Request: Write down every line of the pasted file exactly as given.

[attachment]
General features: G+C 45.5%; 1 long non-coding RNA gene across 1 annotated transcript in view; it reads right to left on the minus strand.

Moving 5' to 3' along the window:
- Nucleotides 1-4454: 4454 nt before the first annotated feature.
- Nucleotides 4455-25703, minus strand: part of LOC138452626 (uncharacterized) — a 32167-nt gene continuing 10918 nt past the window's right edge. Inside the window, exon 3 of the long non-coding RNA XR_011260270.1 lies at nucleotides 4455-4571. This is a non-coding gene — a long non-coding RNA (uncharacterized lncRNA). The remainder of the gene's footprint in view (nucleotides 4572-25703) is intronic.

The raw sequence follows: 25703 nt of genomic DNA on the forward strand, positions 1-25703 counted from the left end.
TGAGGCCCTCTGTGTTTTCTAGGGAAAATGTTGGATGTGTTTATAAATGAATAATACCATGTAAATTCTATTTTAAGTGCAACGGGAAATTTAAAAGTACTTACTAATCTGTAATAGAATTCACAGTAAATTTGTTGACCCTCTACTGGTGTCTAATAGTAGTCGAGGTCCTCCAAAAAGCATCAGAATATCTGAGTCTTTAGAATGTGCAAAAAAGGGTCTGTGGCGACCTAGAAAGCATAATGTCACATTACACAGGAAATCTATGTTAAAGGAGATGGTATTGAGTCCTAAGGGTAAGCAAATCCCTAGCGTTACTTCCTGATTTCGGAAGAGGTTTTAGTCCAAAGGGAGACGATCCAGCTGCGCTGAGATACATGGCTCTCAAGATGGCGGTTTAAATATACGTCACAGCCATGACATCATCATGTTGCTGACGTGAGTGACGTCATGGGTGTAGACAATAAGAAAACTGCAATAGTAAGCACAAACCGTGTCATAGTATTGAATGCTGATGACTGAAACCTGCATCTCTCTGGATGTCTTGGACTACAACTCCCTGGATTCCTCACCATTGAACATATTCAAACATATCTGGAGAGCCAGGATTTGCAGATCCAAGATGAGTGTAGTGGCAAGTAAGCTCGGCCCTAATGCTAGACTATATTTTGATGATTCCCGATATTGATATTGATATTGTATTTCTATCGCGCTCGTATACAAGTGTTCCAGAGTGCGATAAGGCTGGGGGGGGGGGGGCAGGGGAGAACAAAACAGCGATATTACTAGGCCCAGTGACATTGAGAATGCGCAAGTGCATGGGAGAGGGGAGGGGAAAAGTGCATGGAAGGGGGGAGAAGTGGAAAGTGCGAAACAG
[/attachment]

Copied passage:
General features: G+C 45.5%; 1 long non-coding RNA gene across 1 annotated transcript in view; it reads right to left on the minus strand.

Moving 5' to 3' along the window:
- Nucleotides 1-4454: 4454 nt before the first annotated feature.
- Nucleotides 4455-25703, minus strand: part of LOC138452626 (uncharacterized) — a 32167-nt gene continuing 10918 nt past the window's right edge. Inside the window, exon 3 of the long non-coding RNA XR_011260270.1 lies at nucleotides 4455-4571. This is a non-coding gene — a long non-coding RNA (uncharacterized lncRNA). The remainder of the gene's footprint in view (nucleotides 4572-25703) is intronic.

The raw sequence follows: 25703 nt of genomic DNA on the forward strand, positions 1-25703 counted from the left end.
TGAGGCCCTCTGTGTTTTCTAGGGAAAATGTTGGATGTGTTTATAAATGAATAATACCATGTAAATTCTATTTTAAGTGCAACGGGAAATTTAAAAGTACTTACTAATCTGTAATAGAATTCACAGTAAATTTGTTGACCCTCTACTGGTGTCTAATAGTAGTCGAGGTCCTCCAAAAAGCATCAGAATATCTGAGTCTTTAGAATGTGCAAAAAAGGGTCTGTGGCGACCTAGAAAGCATAATGTCACATTACACAGGAAATCTATGTTAAAGGAGATGGTATTGAGTCCTAAGGGTAAGCAAATCCCTAGCGTTACTTCCTGATTTCGGAAGAGGTTTTAGTCCAAAGGGAGACGATCCAGCTGCGCTGAGATACATGGCTCTCAAGATGGCGGTTTAAATATACGTCACAGCCATGACATCATCATGTTGCTGACGTGAGTGACGTCATGGGTGTAGACAATAAGAAAACTGCAATAGTAAGCACAAACCGTGTCATAGTATTGAATGCTGATGACTGAAACCTGCATCTCTCTGGATGTCTTGGACTACAACTCCCTGGATTCCTCACCATTGAACATATTCAAACATATCTGGAGAGCCAGGATTTGCAGATCCAAGATGAGTGTAGTGGCAAGTAAGCTCGGCCCTAATGCTAGACTATATTTTGATGATTCCCGATATTGATATTGATATTGTATTTCTATCGCGCTCGTATACAAGTGTTCCAGAGTGCGATAAGGCTGGGGGGGGGGGGGCAGGGGAGAACAAAACAGCGATATTACTAGGCCCAGTGACATTGAGAATGCGCAAGTGCATGGGAGAGGGGAGGGGAAAAGTGCATGGAAGGGGGGAGAAGTGGAAAGTGCGAAACAG